Lords of the Land and The Accidental Empire reveal the massive scale of Israel’s theft of Palestinian lands and the involvement of every part of Israeli society in advancing the settlement enterprise in clear and deliberate violation not only of international law but of Israel’s own laws.
….as foreign minister in Benjamin Netanyahu’s government, (Sharon) called on settlers to `grab’ hilltops in the parts of the West Bank from which he and Netanyahu had agreed to withdraw, as stipulated by the Oslo Accords. `Grab more hills, expand the territory,’ Sharon urged on Israel Radio. `Everything that’s grabbed will be in our hands. Everything we don’t grab will be in their hands.’
The `hilltop youth’ reject the authority of the Jewish state and its institutions. They run around in what they imagine to be biblical dress, assaulting Palestinians, stealing and destroying their homes, crops and orchards, occasionally beating them and every so often killing them. Occasionally the IDF intervenes, but their efficacy is undermined by their belief that their main job is to protect the settlers, not the population under occupation.
…all in the name of the alleged sanctity of the land and of the Jews’ exclusive right to it.
Since 1967, the IDF has transformed itself into the army of the settlers, to which abused Palestinians cannot turn for protection.
The belief that people who spend some of their most impressionable years in the IDF will return from their service with their democratic, humanitarian and egalitarian sensibilities intact is the absurd myth underlying the IDF’s conceit that it is the most moral army in the world.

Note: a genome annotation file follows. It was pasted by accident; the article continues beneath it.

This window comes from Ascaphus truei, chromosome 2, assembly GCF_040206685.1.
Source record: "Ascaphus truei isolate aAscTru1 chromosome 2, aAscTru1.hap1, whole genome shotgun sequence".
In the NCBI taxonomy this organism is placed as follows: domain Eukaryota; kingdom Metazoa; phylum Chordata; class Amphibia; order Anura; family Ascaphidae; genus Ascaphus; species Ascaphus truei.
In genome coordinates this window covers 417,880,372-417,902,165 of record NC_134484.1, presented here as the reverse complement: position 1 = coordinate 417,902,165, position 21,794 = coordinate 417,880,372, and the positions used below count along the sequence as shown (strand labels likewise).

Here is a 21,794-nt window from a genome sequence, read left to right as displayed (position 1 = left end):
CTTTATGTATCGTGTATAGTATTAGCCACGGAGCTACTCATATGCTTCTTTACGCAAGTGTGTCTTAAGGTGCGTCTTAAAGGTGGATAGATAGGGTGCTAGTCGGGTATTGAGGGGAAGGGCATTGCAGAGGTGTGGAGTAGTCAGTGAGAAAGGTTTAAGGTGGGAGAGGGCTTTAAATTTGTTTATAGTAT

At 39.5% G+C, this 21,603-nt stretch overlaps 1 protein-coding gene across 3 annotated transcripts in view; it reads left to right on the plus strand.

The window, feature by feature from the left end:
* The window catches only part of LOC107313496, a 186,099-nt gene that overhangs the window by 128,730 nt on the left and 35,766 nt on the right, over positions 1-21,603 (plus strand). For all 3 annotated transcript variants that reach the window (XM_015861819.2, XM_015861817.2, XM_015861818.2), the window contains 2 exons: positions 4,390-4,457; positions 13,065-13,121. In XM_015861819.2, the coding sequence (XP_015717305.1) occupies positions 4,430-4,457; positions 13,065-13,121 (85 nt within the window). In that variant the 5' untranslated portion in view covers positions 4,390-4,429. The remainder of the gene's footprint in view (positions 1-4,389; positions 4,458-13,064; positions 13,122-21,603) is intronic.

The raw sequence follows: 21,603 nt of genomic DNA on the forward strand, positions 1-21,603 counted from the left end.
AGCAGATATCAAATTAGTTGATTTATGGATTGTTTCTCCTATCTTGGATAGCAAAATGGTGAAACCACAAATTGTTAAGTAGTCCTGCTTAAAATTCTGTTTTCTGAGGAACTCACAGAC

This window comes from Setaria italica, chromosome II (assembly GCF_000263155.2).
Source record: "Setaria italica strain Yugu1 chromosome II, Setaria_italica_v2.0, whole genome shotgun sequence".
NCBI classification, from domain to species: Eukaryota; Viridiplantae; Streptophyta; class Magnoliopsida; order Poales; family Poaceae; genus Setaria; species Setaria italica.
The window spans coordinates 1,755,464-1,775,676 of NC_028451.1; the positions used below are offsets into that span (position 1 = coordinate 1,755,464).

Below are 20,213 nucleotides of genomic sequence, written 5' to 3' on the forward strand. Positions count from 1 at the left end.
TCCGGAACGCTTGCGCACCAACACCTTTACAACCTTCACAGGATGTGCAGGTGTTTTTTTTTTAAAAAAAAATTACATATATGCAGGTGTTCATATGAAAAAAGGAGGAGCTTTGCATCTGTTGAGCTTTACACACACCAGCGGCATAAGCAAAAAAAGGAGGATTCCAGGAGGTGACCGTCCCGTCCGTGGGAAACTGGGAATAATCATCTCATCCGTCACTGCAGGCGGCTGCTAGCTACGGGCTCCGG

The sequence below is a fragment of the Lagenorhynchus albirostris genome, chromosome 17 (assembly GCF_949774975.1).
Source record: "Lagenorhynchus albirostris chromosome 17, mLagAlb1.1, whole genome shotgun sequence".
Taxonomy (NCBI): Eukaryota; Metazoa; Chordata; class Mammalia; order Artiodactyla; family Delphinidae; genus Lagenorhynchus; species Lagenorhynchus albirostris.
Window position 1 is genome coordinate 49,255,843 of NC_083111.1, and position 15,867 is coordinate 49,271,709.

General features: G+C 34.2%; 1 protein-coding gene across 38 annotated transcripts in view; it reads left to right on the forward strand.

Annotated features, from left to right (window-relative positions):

Equally absurd is the notion that Israel has a model justice system in which Palestinians can get fair treatment. Israelis concerned about the double standards of their justice system have taken comfort in the enlightened rulings of Israel’s Supreme Court. But these can no longer be counted on. Recently, in an interim decision, the Supreme Court accepted for the first time the idea of separate roads for Palestinians in the Occupied Territories; the Association for Civil Rights in Israel sees the arrangement as marking the onset of legal apartheid.
The claim that it is only Palestinian violence and rejectionism that compelled Israel to remain in the territories is a fabrication.
…the assiduously promoted story of Israel’s pursuit of peace and its search for a Palestinian `partner for peace’ was fashioned to buy time to establish `facts on the ground’: settlements that would so completely shatter the territorial and demographic contiguity and integrity of Palestinian land and life as to make the establishment of a Palestinian state impossible.
The expansion of the settlements and of a Jews-only highway system in the West Bank continues without interruption. The price that Israel and Jews everywhere – not to speak of the Palestinian people – may yet have to pay for this `success’ is painful to contemplate.
Henry Siegman is director of the US/Middle East Project and a research professor at the Sir Joseph Hotung Middle East Programme at SOAS. He was a senior fellow on the Council on Foreign Relations from 1994 to 2006.